Wondering what would be the best time to visit the Faroe Islands? Here are our tips and expert advice to guide you through pros and cons of the different seasons in the Faroe Islands.

Visiting the Faroe Islands during different seasons will give you very different experiences. From the near all-day sunshine during summer to the short days and cosy long dark nights during winter. Let us take you through a tour of the seasons and help you decide the best time to visit Faroe Islands.

GjógvThe village of Gjógv on a light summer evening. Photo by Rockwell MacHenry on flickr

The first thing anyone visiting the Faroe Islands should know is that the weather in the Faroe Islands is unpredictable and there is no weather guarantee. There can be snowstorms or summer in May and November can be mild or inhospitable. So whenever you choose to be your best time to visit Faroe Islands, make sure to plan and pack according to the unpredictable weather.



The summer season

Most visitors plan to visit the Faroe Islands in the summer season to experience the long days (daylight is up to 22 hours in June and July) and the fairer weather that allows for easy access to the more remote islands. The summer season is also when the Islands' tourism industry comes alive and all tours and excursions that the Faroe Islands tour operators have to offer are available.

During summer the weather usually keeps reasonably dry and the temperature sits around 13-15 degree Celsius which makes summer the best season for hiking in the Faroe Islands, especially if you are an inexperienced hiker just wanting to do the hikes to reach the main attractions. 

But summer is also busy season, and while you will never find the Faroe Islands busy as such, some popular destinations with very limited capacity such as Mykines can be busy and day tours to Mykines can be fully booked well in advance.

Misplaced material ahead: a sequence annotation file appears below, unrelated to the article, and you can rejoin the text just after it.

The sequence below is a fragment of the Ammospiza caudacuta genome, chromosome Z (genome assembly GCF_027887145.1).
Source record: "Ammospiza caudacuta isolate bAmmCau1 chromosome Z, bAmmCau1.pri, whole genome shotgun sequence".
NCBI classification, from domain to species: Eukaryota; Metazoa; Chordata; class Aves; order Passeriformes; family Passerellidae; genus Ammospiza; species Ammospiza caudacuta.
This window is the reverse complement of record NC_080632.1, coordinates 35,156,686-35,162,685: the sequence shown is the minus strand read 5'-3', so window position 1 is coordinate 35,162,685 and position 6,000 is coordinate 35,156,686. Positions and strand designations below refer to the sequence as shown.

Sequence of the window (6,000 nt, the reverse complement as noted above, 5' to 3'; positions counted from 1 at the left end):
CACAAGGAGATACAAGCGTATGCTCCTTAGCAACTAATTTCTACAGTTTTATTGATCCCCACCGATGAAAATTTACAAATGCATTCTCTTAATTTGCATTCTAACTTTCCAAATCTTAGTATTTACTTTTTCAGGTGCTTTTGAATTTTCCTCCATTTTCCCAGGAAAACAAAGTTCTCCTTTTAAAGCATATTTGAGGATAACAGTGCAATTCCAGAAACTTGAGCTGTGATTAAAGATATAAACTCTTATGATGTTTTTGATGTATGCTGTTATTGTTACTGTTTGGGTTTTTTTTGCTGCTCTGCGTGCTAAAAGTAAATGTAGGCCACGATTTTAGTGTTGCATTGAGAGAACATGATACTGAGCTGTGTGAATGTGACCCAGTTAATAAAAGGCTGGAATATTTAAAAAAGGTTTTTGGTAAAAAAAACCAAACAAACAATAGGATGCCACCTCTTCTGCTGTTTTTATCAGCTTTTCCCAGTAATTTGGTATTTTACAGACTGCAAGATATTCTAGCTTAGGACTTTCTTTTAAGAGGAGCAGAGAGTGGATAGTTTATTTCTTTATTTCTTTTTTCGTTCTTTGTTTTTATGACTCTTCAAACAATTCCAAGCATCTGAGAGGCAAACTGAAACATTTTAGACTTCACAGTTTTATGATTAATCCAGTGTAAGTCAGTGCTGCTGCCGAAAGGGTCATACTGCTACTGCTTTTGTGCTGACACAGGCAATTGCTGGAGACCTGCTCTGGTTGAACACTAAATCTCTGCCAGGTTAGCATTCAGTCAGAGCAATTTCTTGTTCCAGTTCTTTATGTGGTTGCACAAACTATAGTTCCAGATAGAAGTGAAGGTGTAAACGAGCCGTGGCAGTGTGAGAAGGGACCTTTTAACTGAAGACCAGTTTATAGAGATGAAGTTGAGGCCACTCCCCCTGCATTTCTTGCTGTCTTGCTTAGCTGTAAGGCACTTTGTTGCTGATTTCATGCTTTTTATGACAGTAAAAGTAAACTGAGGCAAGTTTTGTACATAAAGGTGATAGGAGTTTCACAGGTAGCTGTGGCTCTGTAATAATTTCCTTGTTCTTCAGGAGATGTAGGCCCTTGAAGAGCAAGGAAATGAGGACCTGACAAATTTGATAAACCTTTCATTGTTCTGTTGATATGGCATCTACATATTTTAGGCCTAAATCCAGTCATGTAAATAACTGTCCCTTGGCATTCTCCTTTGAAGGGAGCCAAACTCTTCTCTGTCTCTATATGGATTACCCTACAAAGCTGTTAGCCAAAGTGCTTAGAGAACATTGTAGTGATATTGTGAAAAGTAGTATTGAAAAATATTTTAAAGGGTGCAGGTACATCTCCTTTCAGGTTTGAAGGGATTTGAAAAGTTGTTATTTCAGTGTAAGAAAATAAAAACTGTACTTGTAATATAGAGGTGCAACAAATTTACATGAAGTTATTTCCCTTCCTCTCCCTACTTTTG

Hotels and rental cars are also in short supply during summer, so booking early is essential if you plan to visit between May and September.

The winter season

If you want to experience the real rugged Faroe Islands that the islanders themselves experience during most of the year, you should brave the elements, pack your hat and mittens, and visit the islands during the cold and moody winter seasons. The reward will be a uniquely local experience as you are unlikely to meet many travellers on your way to even the most popular attractions in the Faroe Islands.

Winter is also the time when you might encounter the Northern Lights or Aurora Borealis in the Faroe Islands and it is of course the best time to see the islands snow clad from top to bottom. 

Hotel rooms and rental cars are readily available and many of the hotels in Torshavn will offer discounted rates during the low winter season. Beware, if you plan on fine dining, Faroe Islands' only Michelin starred restaurant, Koks, closes down for winter.

What is the best time to visit Faroe Islands?Observing a starry winter night in the Faroe Islands. Photo by Bjartur Vest on flickr

The autumn and spring seasons

Often referred to as the shoulder seasons, autumn and spring offer you the benefits of reasonably stable weather while virtually having the islands to yourself. Some of the tours and attractions close mid September and open late April, so you will have to decide in advance if there are attractions that are a must see for you that might be closed down for the summer.

Most main attractions including Múlafossur, Trælanípan (Slave Rock), Fossá and Kallurin Lighthouse, are accessible all year round. You will always have the chance to see the remote villages such as Saksun, Tjørnuvík, Gjógv all year round.

Fossá waterfallFossá is one of the highest waterfalls in the Faroe Islands. Best experienced during autumn or spring. Photo by @dom_reardon_photo on Instagram

Whatever season you choose, you should always be prepared for the weather to be unpredictable and most likely you will experience all four seasons in a single day at some point during your visit. So when you prepare for your Faroe Islands holiday, remember to pack a rainproof jacket, warm clothes, a hat, and good hiking shoes.